-Finalist in the 2016 International Blues Challenge in Memphis, TN (top 8 of 240 acts worldwide)
-Semifinalist at the 2015 International Blues Challenge in Memphis, TN
-Winner of the 2014 & 2015 Nebraska State Blues Challenge
-Winner of the 2013, 2014, & 2015 “Best Blues Band of the Year” award by the Omaha Entertainment and Arts Awards
February 2018 brought a prestigious Omaha Arts and Entertainment Award for Best Blues act; his fourth in five years. The blues festival he started four years ago, In the Market for Blues, grew in 2018 to include 28 bands in eight venues in Omaha’s Old Market district. His second project as a solo acoustic act, in which he gets to revel in his roots and show off his finger-picking skills, is gaining in popularity.
Hector's been in the studio making another album for release in 2020. The new all-original album, he says, will be a continuation of the fun-loving, hard-driving blues that made Roll the Dice so successful, but will show off more of his song-writing skills and may include more blues rock flavor, and may include an acoustic cut that will reflect the work he does as a solo artist when not working with his full ensemble.
Hector Anchondo’s future just keeps getting brighter, and it’s well-earned. The new album, and the successes of the recent years, are the hard-won rewards of many years of devotion to his craft.
While other guys his age were going to college, getting married, buying homes, and building professional careers, Hector was playing guitar. He lived on the road, and when he wasn’t on the road, he lived on couches. He got jobs as he needed them, but quit as soon as he could get back on tour. He put off having kids. He put off marriage. Instead, he played guitar.
His passion for music was acquired early in life, and drove every decision he made from then on. Growing up on a Missouri farm, Anchondo soaked up roots music, Latino music, bluegrass and old blues. He picked up the guitar as teen, and as soon as he finished high school, while classmates headed off to college, he headed for Omaha, where he had some family, to make a life playing guitar.
“Omaha turned out to be a great place for a new artist starting out,” Anchondo said. “They will get behind a new act with new original music.”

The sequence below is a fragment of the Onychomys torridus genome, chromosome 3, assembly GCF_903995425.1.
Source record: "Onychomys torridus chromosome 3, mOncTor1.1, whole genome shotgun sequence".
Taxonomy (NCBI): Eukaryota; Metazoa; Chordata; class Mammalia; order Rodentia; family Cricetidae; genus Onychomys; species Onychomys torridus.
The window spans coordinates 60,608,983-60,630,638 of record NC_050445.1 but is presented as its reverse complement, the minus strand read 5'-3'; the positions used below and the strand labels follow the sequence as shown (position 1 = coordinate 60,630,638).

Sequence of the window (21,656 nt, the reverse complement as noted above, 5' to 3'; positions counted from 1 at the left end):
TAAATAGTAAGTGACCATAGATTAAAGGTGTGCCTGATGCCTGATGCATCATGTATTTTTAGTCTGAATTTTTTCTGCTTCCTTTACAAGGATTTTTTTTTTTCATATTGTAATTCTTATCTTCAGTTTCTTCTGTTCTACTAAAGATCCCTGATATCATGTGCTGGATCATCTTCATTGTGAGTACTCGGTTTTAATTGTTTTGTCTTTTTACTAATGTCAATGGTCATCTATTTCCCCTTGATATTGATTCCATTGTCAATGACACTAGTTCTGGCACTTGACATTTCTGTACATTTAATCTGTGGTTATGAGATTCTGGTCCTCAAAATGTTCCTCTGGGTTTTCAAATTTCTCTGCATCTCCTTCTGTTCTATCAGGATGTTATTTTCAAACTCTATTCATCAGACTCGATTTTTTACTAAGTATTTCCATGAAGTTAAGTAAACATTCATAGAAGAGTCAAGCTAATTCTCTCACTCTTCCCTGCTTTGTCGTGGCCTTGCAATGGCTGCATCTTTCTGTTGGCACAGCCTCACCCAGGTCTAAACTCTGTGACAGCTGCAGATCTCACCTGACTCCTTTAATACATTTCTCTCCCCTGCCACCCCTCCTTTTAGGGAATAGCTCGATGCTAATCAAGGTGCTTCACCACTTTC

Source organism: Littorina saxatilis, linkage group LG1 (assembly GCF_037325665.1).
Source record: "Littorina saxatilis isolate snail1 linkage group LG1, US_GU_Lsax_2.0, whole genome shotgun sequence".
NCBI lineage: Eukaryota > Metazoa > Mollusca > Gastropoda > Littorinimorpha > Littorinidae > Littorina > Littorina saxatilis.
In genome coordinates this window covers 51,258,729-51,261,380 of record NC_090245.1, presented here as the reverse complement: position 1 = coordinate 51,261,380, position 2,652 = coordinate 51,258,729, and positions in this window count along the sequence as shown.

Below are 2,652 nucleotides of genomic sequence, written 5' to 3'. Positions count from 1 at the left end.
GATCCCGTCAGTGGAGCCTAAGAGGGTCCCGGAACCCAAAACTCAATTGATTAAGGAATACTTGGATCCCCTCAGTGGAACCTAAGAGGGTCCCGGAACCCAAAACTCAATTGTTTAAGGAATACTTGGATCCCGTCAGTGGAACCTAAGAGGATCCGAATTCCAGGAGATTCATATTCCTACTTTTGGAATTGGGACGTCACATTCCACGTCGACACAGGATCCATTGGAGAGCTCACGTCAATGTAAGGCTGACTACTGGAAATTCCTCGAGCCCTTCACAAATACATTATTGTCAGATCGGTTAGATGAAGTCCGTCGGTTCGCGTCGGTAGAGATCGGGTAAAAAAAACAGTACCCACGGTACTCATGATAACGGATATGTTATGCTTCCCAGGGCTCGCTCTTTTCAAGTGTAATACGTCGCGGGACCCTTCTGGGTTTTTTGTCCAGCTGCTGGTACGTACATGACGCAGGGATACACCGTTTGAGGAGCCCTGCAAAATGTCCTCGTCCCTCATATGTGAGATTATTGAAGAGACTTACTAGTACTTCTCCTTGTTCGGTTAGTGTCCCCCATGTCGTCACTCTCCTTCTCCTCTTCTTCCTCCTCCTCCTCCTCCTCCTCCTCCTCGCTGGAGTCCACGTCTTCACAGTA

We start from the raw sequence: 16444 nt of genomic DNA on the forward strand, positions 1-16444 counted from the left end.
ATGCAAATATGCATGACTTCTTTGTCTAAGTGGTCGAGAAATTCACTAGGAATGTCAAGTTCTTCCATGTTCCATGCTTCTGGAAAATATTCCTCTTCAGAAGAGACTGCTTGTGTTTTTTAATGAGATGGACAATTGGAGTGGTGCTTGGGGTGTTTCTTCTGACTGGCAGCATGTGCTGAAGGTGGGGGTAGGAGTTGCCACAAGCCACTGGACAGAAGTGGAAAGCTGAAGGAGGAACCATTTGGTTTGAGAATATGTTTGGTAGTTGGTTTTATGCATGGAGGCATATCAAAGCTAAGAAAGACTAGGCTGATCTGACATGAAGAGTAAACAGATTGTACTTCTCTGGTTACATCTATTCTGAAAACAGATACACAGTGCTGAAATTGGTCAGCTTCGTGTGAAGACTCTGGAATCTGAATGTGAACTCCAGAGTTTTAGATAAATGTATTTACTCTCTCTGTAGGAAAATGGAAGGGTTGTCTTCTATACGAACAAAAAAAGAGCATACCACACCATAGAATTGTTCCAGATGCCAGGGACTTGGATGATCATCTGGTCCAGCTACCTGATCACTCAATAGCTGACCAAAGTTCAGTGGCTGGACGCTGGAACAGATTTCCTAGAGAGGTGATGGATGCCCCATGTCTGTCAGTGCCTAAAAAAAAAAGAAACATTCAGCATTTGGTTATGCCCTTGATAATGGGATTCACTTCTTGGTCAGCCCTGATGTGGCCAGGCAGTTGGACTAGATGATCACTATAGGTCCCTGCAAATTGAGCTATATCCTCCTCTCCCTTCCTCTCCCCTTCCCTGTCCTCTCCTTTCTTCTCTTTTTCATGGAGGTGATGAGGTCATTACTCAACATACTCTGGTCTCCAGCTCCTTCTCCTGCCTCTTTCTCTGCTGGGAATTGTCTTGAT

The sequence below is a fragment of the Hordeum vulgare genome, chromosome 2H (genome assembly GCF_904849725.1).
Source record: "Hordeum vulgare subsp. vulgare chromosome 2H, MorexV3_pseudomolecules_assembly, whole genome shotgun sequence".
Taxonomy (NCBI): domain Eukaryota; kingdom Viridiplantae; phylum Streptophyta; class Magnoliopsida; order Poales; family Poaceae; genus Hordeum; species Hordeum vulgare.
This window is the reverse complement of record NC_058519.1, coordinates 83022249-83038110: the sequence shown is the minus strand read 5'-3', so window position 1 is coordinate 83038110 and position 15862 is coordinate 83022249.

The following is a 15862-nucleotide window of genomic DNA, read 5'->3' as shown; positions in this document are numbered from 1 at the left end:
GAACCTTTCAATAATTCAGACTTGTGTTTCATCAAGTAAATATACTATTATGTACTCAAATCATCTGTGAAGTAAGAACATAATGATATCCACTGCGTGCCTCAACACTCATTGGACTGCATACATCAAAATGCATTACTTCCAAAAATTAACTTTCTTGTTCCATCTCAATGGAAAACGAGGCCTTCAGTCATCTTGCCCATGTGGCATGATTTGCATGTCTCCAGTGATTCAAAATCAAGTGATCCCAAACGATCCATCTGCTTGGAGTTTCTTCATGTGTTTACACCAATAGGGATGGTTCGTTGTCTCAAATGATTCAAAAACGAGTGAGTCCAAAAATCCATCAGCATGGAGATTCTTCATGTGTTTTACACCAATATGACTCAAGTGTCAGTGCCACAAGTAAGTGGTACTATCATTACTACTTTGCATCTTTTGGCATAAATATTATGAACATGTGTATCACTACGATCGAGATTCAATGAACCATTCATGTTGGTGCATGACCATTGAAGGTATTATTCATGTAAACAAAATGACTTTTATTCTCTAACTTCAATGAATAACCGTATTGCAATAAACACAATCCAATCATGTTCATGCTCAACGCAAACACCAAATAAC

The young guitarist started hitting Omaha jam nights every single week, where older musicians recognized his prodigious talent and took him under their wings. Within only a couple years, he had a hot original Latin and reggae band and a song on local radio. Anchondo toured with that band almost non-stop for the next 10 years.
“It was a lot of sleeping on floors, or in the van, or just driving on through to the next show,” he said.
When the recession of 2008 happened, work dried up in the music scene, and the stress took its toll on the band, which parted company. Anchondo found himself without a band, working as a dishwasher in a Cuban restaurant. That year that tested his resolve more than any other.
“I was kind of floundering personally,” said Anchondo. “I was like, ‘what do I do?’ I had put all my eggs in that basket, into music.”
Anchondo knew his mind, though. It was guitar or nothing. And, he realized, this could be the moment he finally got to do a thing he’d wanted to do all his life. He had loved the blues since he was kid, and had been sneaking in blues songs at his concerts for years. He wanted to play blues full time. So he started looking for other musicians who could help him make the hard-partying kind of blues he’d always loved.
When you put your mind to doing the thing you were born to do, the universe helps. Anchondo got an unexpected call from an old friend in St. Louis. He’d been a fan of Anchondo’s Latin music, but he had always loved those blues songs Anchondo snuck in even more.